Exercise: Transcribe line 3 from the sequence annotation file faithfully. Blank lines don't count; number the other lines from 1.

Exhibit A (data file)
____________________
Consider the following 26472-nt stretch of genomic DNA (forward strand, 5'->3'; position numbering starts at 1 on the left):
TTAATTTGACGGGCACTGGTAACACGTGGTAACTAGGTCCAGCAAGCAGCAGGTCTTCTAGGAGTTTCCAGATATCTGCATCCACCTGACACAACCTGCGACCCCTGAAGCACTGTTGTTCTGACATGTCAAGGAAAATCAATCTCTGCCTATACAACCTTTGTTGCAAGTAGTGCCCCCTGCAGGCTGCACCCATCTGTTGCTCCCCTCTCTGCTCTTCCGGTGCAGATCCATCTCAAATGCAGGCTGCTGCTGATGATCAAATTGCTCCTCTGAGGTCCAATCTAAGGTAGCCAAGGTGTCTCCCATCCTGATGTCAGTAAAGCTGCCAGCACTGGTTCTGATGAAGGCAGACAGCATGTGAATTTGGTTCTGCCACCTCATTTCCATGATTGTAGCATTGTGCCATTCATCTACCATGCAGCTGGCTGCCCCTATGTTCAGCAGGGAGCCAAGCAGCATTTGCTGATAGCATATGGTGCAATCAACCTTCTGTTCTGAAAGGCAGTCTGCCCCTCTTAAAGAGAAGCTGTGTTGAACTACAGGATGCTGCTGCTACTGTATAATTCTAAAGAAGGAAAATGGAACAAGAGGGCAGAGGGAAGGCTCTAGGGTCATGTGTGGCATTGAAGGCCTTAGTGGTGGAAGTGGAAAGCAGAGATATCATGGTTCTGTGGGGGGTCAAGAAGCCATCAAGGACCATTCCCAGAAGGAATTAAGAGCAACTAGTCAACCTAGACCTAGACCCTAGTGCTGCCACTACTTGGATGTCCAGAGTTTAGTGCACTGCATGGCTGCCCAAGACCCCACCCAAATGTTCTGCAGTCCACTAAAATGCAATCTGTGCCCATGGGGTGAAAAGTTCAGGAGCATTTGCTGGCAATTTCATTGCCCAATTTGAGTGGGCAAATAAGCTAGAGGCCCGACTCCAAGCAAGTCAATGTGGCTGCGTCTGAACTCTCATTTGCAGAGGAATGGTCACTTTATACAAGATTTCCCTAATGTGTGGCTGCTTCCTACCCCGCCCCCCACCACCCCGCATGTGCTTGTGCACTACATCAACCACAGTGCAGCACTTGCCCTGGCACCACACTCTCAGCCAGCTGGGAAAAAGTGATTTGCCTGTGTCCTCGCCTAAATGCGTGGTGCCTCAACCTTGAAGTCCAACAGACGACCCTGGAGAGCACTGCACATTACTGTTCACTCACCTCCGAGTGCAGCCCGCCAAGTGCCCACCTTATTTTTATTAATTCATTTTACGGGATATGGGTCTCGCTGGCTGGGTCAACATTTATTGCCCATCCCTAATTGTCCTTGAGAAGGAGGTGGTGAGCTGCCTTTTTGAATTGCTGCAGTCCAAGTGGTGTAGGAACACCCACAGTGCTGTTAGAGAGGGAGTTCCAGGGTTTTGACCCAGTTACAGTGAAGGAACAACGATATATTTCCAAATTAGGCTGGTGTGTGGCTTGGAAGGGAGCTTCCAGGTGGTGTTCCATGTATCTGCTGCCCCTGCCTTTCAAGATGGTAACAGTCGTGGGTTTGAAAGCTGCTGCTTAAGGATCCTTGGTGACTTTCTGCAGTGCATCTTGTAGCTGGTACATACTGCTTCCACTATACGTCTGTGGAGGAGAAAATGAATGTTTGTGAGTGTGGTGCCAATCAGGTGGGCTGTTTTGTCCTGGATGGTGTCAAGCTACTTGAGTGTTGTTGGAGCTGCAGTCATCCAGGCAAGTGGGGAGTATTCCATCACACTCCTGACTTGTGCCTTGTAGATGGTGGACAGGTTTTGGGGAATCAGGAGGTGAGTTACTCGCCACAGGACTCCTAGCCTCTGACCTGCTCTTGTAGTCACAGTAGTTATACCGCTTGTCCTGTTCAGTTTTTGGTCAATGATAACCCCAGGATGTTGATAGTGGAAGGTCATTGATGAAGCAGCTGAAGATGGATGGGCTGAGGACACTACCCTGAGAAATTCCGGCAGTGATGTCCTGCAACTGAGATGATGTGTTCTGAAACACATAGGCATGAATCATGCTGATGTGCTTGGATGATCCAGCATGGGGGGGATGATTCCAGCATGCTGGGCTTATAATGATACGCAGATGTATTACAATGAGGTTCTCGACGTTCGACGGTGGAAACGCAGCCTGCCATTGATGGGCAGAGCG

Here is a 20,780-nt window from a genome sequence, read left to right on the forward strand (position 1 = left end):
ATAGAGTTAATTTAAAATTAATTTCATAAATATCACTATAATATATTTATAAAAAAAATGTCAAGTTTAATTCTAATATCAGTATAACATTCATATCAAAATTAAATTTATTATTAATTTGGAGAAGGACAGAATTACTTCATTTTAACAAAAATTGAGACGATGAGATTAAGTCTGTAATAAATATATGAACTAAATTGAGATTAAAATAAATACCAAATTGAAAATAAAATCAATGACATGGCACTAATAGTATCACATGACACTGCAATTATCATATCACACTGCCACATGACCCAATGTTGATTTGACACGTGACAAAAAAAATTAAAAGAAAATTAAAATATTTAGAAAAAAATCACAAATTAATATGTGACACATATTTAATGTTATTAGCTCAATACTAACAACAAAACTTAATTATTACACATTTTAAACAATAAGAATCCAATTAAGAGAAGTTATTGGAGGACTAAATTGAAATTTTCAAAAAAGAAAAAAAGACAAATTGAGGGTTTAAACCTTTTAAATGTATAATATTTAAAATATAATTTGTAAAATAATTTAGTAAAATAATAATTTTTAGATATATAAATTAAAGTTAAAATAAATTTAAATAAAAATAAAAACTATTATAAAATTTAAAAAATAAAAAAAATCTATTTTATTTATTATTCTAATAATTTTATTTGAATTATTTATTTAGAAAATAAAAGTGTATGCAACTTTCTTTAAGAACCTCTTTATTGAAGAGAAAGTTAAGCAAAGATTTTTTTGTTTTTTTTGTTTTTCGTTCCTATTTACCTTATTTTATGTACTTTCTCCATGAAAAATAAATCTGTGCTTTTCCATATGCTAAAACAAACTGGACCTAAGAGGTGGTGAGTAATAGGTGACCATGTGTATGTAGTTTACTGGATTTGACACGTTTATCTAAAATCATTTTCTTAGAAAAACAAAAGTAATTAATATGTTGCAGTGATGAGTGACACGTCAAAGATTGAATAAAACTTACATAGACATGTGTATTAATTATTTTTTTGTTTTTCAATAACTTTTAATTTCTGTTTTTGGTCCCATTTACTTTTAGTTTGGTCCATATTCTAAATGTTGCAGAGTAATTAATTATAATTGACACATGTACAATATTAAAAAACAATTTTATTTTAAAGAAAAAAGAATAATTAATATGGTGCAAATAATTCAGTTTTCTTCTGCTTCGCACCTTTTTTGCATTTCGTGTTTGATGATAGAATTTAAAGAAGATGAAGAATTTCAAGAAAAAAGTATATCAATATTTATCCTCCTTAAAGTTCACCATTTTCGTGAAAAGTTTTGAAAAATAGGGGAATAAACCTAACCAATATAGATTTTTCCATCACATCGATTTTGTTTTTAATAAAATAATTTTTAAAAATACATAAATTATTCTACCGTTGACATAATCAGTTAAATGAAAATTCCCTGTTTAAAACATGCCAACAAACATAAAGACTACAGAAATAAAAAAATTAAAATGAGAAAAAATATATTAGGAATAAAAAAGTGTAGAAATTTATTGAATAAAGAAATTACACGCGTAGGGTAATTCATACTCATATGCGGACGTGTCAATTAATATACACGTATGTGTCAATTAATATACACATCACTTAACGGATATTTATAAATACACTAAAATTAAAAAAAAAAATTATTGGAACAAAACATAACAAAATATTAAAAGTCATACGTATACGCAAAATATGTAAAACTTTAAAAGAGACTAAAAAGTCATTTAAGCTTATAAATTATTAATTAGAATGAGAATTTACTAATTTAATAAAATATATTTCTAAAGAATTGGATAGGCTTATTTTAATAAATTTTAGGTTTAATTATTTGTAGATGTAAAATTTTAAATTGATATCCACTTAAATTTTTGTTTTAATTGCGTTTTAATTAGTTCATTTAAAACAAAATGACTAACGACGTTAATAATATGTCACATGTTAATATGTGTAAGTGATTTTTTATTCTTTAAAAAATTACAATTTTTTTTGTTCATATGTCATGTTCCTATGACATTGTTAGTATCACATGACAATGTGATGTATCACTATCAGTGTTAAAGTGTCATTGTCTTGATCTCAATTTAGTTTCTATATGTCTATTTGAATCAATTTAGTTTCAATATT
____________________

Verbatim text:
Here is a 20,780-nt window from a genome sequence, read left to right on the forward strand (position 1 = left end):